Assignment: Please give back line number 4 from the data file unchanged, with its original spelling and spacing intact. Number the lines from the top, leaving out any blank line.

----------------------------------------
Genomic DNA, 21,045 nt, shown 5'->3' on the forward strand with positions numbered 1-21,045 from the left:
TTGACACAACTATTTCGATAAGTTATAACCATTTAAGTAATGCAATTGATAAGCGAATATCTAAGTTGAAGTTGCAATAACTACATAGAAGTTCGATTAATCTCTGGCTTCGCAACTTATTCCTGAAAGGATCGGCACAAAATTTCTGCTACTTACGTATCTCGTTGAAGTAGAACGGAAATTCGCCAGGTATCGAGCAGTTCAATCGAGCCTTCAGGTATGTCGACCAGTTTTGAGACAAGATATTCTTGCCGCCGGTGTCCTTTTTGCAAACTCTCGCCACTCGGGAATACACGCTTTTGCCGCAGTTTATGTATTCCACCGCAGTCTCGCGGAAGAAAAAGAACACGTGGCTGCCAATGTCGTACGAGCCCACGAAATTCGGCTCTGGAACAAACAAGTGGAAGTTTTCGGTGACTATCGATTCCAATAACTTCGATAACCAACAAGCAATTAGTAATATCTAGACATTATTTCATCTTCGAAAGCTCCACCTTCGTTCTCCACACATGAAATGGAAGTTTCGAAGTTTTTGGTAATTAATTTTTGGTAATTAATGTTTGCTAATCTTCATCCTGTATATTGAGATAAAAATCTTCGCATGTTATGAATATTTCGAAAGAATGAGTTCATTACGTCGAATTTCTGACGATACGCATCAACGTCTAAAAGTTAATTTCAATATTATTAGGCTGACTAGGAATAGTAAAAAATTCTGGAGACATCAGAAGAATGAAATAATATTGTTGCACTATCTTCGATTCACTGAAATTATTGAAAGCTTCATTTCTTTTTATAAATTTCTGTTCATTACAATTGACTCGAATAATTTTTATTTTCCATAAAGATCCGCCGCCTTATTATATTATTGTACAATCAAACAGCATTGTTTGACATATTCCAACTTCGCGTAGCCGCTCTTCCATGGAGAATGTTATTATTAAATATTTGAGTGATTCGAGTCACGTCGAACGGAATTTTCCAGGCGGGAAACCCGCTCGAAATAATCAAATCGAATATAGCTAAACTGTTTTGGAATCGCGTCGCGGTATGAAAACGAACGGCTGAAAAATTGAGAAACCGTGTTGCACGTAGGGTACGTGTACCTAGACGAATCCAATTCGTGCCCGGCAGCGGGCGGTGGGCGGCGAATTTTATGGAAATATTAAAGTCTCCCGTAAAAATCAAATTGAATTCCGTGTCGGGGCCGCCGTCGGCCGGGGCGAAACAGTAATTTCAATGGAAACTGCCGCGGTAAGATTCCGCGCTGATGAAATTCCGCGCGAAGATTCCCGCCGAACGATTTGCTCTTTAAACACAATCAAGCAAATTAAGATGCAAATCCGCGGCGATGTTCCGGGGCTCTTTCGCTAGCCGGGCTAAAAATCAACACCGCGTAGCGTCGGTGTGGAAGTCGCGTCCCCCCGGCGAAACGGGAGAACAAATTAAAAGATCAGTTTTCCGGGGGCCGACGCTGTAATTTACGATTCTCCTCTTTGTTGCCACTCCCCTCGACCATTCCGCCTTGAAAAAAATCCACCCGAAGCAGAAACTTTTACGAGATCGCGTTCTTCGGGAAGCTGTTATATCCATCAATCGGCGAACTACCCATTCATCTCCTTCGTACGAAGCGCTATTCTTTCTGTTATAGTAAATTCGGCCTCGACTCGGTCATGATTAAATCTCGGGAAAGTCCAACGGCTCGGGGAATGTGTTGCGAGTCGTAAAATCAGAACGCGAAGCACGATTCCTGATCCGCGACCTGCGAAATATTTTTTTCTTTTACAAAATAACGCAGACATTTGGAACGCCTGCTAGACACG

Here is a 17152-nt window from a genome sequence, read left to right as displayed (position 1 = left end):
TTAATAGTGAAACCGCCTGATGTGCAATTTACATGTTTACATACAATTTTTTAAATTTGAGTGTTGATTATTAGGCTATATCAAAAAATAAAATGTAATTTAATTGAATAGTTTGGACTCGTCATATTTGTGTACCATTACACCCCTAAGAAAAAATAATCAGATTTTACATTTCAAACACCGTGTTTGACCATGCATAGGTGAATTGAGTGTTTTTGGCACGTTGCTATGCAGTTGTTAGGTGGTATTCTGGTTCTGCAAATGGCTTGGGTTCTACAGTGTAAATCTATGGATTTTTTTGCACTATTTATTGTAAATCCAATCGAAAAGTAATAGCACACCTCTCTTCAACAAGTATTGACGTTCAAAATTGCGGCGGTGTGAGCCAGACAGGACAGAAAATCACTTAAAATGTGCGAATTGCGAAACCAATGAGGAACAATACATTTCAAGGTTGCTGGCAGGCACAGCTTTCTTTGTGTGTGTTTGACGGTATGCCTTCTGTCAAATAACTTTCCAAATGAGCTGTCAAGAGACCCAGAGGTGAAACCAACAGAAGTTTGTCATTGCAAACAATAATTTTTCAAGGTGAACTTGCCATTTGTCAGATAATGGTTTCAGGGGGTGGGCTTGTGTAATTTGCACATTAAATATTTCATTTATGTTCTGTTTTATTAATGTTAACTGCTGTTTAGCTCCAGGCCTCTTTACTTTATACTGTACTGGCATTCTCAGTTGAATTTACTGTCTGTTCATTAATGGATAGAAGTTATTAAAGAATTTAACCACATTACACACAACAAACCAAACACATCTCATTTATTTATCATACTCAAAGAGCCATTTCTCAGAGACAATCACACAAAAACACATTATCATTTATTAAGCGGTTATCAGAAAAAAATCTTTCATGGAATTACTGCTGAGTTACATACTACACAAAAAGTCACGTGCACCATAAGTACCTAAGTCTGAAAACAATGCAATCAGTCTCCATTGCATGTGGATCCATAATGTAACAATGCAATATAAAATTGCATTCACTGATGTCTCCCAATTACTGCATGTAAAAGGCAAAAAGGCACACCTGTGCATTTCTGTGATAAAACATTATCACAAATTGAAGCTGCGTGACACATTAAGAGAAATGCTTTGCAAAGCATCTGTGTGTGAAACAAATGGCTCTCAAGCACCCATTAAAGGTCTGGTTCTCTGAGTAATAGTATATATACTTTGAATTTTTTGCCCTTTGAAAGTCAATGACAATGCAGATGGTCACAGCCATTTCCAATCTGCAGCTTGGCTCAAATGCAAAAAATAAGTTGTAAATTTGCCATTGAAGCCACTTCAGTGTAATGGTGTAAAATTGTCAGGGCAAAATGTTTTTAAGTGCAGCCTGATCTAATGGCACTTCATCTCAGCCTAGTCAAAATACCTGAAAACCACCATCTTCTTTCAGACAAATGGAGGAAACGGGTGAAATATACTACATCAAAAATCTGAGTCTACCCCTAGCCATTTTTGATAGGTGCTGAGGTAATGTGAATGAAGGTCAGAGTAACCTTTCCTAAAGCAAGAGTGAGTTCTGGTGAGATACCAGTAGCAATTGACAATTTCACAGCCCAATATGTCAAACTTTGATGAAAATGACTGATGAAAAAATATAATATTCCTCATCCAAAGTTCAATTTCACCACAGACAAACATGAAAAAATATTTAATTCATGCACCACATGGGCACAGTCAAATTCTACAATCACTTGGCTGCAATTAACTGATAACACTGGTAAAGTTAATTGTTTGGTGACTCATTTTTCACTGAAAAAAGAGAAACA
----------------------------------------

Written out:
TTAATAGTGAAACCGCCTGATGTGCAATTTACATGTTTACATACAATTTTTTAAATTTGAGTGTTGATTATTAGGCTATATCAAAAAATAAAATGTAATTTAATTGAATAGTTTGGACTCGTCATATTTGTGTACCATTACACCCCTAAGAAAAAATAATCAGATTTTACATTTCAAACACCGTGTTTGACCATGCATAGGTGAATTGAGTGTTTTTGGCACGTTGCTATGCAGTTGTTAGGTGGTATTCTGGTTCTGCAAATGGCTTGGGTTCTACAGTGTAAATCTATGGATTTTTTTGCACTATTTATTGTAAATCCAATCGAAAAGTAATAGCACACCTCTCTTCAACAAGTATTGACGTTCAAAATTGCGGCGGTGTGAGCCAGACAGGACAGAAAATCACTTAAAATGTGCGAATTGCGAAACCAATGAGGAACAATACATTTCAAGGTTGCTGGCAGGCACAGCTTTCTTTGTGTGTGTTTGACGGTATGCCTTCTGTCAAATAACTTTCCAAATGAGCTGTCAAGAGACCCAGAGGTGAAACCAACAGAAGTTTGTCATTGCAAACAATAATTTTTCAAGGTGAACTTGCCATTTGTCAGATAATGGTTTCAGGGGGTGGGCTTGTGTAATTTGCACATTAAATATTTCATTTATGTTCTGTTTTATTAATGTTAACTGCTGTTTAGCTCCAGGCCTCTTTACTTTATACTGTACTGGCATTCTCAGTTGAATTTACTGTCTGTTCATTAATGGATAGAAGTTATTAAAGAATTTAACCACATTACACACAACAAACCAAACACATCTCATTTATTTATCATACTCAAAGAGCCATTTCTCAGAGACAATCACACAAAAACACATTATCATTTATTAAGCGGTTATCAGAAAAAAATCTTTCATGGAATTACTGCTGAGTTACATACTACACAAAAAGTCACGTGCACCATAAGTACCTAAGTCTGAAAACAATGCAATCAGTCTCCATTGCATGTGGATCCATAATGTAACAATGCAATATAAAATTGCATTCACTGATGTCTCCCAATTACTGCATGTAAAAGGCAAAAAGGCACACCTGTGCATTTCTGTGATAAAACATTATCACAAATTGAAGCTGCGTGACACATTAAGAGAAATGCTTTGCAAAGCATCTGTGTGTGAAACAAATGGCTCTCAAGCACCCATTAAAGGTCTGGTTCTCTGAGTAATAGTATATATACTTTGAATTTTTTGCCCTTTGAAAGTCAATGACAATGCAGATGGTCACAGCCATTTCCAATCTGCAGCTTGGCTCAAATGCAAAAAATAAGTTGTAAATTTGCCATTGAAGCCACTTCAGTGTAATGGTGTAAAATTGTCAGGGCAAAATGTTTTTAAGTGCAGCCTGATCTAATGGCACTTCATCTCAGCCTAGTCAAAATACCTGAAAACCACCATCTTCTTTCAGACAAATGGAGGAAACGGGTGAAATATACTACATCAAAAATCTGAGTCTACCCCTAGCCATTTTTGATAGGTGCTGAGGTAATGTGAATGAAGGTCAGAGTAACCTTTCCTAAAGCAAGAGTGAGTTCTGGTGAGATACCAGTAGCAATTGACAATTTCACAGCCCAATATGTCAAACTTTGATGAAAATGACTGATGAAAAAATATAATATTCCTCATCCAAAGTTCAATTTCACCACAGACAAACATGAAAAAATATTTAATTCATGCACCACATGGGCACAGTCAAATTCTACAATCACTTGGCTGCAATTAACTGATAACACTGGTAAAGTTAATTGTTTGGTGACTCATTTTTCACTGAAAAAAGAGAAACA